By William Whitford, Strategic Solutions Leader, BioProcess, GE Healthcare Life Sciences
Q: Tell us a bit about yourself, and what got you into the area of bioprinting
I’m currently a Strategic Solutions Leader at GE Healthcare. I joined the company as an R&D Leader developing products supporting protein biological and vaccine production in mammalian and invertebrate cell lines. Lately, I explore emerging technologies and identify areas in which GE can contribute to the field. I also enjoy such activities as serving on the editorial advisory board for BioProcess International.
Q: What specifically is 3D bioprinting, and what special technologies does it demand?
As most are aware, 3D printing (or additive manufacturing) is the creation three-dimensional products by the computer controlled deposition, or solidification, of raw materials–such as by the fusion of powder grains. An intermediate technology is the 3D printing of many diverse constructs in medicine. This include 3D printed tablets or pills, as well as the 3D printing of such biomaterials as calcium phosphates or biocompatible polymer hydrogels to be used as scaffolds in implantable biomedical devices. 3D bioprinting is quite similar, except that the final printed product contains living cells. 3D bioprinting is a deposition of micro-channels or micro-droplets of a fluid containing cells, usually with added polymeric scaffold or matrix components. This results in a firm 3D array of living cells. Often, a layer-by-layer method of depositing the “bioink” (the cell-laden solutions feeding the printers) creates 3D tissue-like structures. Many types of bioprinters are used in bioprinting, and employ such different technologies as laser-, extrusion-, and inkjet-based printing. Each technology has its own capabilities and limitations, and each requires appropriate methods and bioinks. Bioprinting exists as 2D bioprinting (laying down a monolayer of living cells with a bioprinter), 3D bioprinting (erecting3D cell-containing structures), and 4D bioprinting.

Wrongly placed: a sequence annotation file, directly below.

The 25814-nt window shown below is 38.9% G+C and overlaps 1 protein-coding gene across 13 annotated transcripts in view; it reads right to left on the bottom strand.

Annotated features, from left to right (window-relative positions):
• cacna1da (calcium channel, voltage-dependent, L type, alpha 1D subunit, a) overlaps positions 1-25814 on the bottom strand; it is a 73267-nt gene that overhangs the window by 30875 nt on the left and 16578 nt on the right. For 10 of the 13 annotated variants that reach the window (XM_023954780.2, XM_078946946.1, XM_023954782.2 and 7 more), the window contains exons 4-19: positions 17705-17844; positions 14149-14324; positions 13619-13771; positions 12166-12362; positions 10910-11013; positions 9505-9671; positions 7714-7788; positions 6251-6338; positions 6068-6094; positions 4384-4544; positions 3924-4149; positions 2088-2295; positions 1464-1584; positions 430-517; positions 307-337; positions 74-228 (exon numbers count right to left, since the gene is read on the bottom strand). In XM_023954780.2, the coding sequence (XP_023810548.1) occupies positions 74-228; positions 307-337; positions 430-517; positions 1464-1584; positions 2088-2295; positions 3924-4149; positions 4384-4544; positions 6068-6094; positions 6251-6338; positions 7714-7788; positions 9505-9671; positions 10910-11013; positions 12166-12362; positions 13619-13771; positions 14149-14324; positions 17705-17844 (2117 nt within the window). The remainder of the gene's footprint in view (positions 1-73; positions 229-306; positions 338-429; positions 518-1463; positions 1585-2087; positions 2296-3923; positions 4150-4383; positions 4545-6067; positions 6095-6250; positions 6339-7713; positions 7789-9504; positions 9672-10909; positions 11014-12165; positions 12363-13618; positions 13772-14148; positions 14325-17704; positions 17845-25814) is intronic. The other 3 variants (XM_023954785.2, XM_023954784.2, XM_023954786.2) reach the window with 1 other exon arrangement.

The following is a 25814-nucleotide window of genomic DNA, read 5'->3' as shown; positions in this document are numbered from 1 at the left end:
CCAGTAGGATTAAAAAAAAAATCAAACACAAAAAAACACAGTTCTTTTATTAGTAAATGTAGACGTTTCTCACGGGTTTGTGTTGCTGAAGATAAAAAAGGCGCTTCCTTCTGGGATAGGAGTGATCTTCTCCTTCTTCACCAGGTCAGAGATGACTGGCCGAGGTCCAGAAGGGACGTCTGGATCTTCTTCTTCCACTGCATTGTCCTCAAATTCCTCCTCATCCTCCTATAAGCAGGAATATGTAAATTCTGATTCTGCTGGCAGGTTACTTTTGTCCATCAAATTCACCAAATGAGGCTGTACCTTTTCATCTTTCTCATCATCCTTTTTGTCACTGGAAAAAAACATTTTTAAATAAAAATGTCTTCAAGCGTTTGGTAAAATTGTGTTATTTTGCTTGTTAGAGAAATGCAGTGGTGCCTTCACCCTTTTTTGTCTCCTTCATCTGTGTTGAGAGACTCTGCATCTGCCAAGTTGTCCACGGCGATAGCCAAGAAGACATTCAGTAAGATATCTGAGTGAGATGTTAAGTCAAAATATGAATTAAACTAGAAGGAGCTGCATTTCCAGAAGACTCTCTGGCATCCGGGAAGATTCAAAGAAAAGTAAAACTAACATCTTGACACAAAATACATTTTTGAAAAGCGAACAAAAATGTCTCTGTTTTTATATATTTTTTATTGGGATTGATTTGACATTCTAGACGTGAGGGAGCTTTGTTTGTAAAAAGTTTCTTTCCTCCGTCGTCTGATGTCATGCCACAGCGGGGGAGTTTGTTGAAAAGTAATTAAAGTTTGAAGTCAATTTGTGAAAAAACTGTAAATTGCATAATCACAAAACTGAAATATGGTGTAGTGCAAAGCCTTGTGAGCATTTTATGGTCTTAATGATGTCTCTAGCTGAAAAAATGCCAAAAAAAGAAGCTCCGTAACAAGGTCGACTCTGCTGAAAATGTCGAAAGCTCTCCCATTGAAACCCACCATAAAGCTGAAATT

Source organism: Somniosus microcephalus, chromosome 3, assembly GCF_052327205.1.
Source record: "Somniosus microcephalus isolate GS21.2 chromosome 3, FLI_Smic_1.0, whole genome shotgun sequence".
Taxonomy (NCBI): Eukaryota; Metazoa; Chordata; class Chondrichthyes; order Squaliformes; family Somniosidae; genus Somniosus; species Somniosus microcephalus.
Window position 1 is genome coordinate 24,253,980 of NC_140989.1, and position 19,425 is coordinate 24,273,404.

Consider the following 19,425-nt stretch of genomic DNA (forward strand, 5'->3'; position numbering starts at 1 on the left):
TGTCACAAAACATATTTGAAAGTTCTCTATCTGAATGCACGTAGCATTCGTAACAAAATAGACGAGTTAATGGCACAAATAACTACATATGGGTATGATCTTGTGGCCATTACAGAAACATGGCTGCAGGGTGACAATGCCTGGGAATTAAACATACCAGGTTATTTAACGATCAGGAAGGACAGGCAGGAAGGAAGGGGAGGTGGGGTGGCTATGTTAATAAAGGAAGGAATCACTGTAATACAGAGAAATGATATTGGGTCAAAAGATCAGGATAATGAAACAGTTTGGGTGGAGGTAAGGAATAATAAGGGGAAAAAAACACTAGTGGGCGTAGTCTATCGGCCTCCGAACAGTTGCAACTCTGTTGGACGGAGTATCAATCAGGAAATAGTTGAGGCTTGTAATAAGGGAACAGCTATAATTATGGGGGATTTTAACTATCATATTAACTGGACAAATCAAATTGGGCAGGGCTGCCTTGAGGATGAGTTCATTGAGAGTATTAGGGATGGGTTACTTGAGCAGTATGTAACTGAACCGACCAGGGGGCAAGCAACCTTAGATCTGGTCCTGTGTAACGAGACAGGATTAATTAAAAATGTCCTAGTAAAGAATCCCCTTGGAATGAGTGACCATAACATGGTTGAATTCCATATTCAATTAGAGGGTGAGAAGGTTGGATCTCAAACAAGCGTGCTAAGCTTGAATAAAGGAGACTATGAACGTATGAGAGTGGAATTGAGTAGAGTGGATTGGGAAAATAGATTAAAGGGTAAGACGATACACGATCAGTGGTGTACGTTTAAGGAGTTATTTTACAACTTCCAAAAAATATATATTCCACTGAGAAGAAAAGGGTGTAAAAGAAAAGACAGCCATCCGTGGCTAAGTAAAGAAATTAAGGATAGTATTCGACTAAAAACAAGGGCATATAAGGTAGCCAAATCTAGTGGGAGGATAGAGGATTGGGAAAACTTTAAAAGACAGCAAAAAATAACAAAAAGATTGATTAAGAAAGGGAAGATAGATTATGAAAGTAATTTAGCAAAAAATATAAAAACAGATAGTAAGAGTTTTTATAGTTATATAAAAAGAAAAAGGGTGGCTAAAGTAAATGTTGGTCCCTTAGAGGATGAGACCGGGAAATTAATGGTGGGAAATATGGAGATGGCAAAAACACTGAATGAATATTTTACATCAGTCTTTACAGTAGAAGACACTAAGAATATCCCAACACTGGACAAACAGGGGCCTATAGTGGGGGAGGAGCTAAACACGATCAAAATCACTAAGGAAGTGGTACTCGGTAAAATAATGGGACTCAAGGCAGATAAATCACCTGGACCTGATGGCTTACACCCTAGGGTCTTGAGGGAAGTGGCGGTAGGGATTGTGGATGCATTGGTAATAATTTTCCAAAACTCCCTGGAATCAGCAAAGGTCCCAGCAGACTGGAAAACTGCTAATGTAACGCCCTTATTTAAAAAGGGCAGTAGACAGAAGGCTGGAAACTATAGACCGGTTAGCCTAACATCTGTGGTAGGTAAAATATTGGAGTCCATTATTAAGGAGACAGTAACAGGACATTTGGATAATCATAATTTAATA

4D bioprinting is the creation of 2D or 3D objects specifically engineered to respond in predicted, anticipated ways to user-demands or a changing environment.
Like digital manufacturing in the parts and equipment world, digital biomanufacturing improves the manufacturing of biological products by using the newest computer-aided design and manufacturing technologies
The response is a self-actuated shape-morphing, cellular differentiation, tissue patterning, biological characteristic alteration or functionality development.
Q: You’ve mentioned digital biomanufacturing. What will this provide for bioprinting?
Like digital manufacturing in the parts and equipment world, digital biomanufacturing improves the manufacturing of biological products by using the newest computer-aided design and manufacturing technologies. Digital approaches here include such advances as cloud-based applications, machine learning, artificial intelligence and autonomation. In 3D bioprinting some are now generating digital (in silico) models to simulate and analyze the printer’s activity and input materials, with the goal of guiding and optimizing the printing process.